What Are The Legal Requirements For Filing A Class Action Lawsuit?
- posted: Feb. 27, 2014
- Personal Injury
The staggering awards recovered in class action lawsuits have captured the imagination of the press and the media. On almost a daily basis, newspaper headlines trumpet the results of the latest class action victory. Movies have been made championing the cause of the little guy taking on corporate behemoths in class action lawsuits designed to right societal ills. With such glamour and prestige, one would think that the process of filing a class action lawsuit would be equally dramatic. It couldn’t be further from the truth.
At the most basic level, class action lawsuits are governed by a simple procedural rule that has four parts:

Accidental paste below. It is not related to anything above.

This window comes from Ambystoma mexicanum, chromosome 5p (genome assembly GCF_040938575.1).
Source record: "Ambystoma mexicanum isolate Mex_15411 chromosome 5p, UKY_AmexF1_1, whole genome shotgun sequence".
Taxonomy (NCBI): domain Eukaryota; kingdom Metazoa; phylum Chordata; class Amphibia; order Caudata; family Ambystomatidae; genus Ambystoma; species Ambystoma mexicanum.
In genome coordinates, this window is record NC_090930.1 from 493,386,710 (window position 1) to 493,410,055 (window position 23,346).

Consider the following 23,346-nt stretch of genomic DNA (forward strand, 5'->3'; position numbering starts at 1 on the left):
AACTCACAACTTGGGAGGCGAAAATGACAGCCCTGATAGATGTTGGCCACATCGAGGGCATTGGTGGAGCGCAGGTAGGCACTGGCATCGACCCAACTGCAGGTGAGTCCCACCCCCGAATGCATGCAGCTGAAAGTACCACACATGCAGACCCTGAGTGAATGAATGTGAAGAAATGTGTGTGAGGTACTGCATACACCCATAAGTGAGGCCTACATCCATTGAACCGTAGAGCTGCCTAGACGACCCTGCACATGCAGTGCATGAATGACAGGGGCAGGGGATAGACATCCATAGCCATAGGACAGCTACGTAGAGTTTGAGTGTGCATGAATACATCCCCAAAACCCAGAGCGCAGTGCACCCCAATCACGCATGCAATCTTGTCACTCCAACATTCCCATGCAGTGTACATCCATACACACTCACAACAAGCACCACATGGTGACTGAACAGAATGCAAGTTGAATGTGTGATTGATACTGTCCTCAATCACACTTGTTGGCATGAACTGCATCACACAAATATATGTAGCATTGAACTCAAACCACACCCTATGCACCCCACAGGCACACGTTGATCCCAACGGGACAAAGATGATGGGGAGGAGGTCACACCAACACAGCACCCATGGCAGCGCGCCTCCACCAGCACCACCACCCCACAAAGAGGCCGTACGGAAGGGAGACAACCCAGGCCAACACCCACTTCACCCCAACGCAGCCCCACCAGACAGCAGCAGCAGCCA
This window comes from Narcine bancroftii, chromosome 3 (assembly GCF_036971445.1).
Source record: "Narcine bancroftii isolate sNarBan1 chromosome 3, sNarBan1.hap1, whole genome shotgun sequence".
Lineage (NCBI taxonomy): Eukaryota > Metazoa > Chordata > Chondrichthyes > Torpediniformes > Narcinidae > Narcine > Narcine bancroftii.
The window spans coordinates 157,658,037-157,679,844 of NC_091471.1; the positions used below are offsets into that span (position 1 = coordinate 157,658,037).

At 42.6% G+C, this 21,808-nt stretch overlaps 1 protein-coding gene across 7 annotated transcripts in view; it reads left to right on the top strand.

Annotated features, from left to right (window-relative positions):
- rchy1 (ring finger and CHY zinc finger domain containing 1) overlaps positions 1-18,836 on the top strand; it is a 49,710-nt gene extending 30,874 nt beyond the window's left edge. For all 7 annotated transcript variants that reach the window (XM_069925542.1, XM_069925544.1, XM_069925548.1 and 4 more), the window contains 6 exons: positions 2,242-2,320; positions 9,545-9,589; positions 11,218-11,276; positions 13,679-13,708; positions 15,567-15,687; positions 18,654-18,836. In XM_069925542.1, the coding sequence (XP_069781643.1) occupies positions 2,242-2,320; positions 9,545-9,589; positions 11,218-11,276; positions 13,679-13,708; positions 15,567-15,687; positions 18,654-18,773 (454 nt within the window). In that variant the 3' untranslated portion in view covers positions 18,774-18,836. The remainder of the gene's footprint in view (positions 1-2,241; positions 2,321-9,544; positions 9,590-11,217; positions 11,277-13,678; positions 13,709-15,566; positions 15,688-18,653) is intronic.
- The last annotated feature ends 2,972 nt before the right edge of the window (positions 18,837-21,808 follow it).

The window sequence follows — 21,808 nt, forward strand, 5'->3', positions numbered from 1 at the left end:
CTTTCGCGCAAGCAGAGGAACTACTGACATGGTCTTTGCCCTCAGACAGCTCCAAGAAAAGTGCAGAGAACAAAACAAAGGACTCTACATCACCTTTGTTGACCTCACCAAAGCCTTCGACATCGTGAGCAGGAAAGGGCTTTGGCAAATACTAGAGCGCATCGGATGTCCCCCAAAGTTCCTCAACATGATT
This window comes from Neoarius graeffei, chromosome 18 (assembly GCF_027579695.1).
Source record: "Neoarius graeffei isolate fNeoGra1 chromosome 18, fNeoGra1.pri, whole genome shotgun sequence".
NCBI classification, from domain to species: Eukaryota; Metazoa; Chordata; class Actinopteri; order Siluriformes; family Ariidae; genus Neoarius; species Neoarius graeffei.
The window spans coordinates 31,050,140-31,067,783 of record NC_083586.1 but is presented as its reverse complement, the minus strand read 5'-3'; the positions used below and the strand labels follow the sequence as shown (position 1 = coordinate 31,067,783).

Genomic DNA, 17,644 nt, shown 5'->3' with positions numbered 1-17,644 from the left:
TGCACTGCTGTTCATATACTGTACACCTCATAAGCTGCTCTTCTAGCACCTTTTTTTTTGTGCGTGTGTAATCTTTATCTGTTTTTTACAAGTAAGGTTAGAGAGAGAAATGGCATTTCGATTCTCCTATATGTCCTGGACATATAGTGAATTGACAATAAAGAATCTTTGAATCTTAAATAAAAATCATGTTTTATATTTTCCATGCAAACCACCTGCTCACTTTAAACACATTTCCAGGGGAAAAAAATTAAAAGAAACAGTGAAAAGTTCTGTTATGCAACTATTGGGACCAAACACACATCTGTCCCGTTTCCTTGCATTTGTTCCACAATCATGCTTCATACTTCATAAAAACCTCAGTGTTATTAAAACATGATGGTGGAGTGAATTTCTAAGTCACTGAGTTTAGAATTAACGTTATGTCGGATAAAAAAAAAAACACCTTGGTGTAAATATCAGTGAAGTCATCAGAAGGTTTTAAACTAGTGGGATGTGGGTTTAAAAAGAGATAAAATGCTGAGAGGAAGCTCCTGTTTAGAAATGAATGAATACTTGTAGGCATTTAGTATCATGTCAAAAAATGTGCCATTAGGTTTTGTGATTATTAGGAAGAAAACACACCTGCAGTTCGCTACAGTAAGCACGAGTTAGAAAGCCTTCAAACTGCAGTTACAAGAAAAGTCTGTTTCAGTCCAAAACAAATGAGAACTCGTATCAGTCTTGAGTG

- Adequacy of Representation
Numerosity refers to the concept that the class must be “so numerous that joinder of all members is impracticable.” Joinder refers to the legal practice that allows multiple parties in the same situation to bring an action together. Many class action lawsuits involve hundreds or thousands of plaintiffs, which would make joinder impractical if not impossible. The second factor, commonality, refers to the principle that there must be “questions of law or fact that are common to the class.” You may bring a class action lawsuit only if your claims or defenses are typical of everyone in the class and if those claims “fairly and adequately protect the interests” of everyone in the class.
Beyond the basic requirements, class action lawsuits can be complex. An experienced West Virginia class action lawyer can help you determine if you have the grounds to file or be a member of a class action lawsuit.
Please call one of the experienced attorneys at Calwell Luce diTrapano PLLC at 304-400-6558 or contact us online to schedule your appointment.